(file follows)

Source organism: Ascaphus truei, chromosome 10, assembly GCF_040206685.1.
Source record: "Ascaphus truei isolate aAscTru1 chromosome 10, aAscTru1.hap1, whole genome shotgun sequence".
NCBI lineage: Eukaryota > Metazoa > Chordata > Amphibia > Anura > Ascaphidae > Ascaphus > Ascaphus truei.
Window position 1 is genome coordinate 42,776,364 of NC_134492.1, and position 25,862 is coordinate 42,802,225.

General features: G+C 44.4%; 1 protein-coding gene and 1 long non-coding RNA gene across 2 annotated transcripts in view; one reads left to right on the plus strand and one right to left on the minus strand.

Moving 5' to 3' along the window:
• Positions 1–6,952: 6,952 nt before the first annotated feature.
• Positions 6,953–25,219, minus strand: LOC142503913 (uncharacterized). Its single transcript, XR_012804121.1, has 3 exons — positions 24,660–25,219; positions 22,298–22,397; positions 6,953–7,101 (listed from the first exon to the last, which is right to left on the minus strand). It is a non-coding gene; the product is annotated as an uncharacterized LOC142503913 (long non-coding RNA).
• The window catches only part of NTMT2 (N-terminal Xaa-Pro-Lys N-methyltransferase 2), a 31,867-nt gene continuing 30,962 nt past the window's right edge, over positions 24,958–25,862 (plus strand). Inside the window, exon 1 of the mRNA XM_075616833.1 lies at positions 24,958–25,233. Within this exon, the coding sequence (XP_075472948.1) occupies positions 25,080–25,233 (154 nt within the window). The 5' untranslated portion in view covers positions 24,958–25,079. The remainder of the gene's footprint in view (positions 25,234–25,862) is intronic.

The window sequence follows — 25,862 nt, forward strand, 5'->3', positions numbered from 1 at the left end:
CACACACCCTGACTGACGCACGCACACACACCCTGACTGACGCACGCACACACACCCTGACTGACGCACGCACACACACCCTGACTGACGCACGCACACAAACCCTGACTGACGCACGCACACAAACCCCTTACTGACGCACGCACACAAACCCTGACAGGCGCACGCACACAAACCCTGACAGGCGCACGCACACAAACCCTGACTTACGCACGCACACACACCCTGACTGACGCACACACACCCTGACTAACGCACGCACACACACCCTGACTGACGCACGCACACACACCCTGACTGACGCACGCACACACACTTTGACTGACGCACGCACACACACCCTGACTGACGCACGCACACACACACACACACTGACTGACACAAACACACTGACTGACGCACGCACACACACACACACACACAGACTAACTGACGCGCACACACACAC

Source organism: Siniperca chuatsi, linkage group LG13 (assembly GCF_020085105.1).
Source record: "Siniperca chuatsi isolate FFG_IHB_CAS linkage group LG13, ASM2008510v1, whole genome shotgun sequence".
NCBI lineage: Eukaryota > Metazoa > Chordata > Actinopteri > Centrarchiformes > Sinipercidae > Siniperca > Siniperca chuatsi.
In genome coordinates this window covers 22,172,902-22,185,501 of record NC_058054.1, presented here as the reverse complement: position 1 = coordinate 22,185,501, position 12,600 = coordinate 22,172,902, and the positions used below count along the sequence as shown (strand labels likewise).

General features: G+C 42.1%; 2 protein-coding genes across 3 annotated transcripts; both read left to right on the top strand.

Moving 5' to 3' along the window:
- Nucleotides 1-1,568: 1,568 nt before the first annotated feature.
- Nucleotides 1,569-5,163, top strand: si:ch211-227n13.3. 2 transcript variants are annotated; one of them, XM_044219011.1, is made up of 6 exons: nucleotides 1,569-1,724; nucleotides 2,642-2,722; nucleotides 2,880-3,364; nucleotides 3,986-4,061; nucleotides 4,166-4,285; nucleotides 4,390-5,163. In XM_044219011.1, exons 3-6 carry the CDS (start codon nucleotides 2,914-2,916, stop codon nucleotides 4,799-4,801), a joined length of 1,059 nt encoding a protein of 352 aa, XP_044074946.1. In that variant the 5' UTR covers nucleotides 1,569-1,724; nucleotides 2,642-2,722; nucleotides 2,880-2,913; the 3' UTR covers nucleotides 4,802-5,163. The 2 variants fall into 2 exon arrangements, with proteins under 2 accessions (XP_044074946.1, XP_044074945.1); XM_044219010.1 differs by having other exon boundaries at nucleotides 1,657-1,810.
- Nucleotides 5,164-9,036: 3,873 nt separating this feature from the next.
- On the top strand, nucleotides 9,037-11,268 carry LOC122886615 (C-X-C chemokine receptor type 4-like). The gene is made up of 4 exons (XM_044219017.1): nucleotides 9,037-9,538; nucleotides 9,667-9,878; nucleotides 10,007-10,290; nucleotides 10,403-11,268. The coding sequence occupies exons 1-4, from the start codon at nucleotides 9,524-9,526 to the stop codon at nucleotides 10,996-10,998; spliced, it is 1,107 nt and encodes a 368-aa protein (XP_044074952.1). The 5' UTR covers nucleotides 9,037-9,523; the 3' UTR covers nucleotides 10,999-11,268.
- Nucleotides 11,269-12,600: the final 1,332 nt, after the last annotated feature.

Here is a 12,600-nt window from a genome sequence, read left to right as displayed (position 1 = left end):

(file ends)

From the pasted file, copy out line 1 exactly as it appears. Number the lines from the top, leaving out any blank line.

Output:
Source organism: Ascaphus truei, chromosome 10, assembly GCF_040206685.1.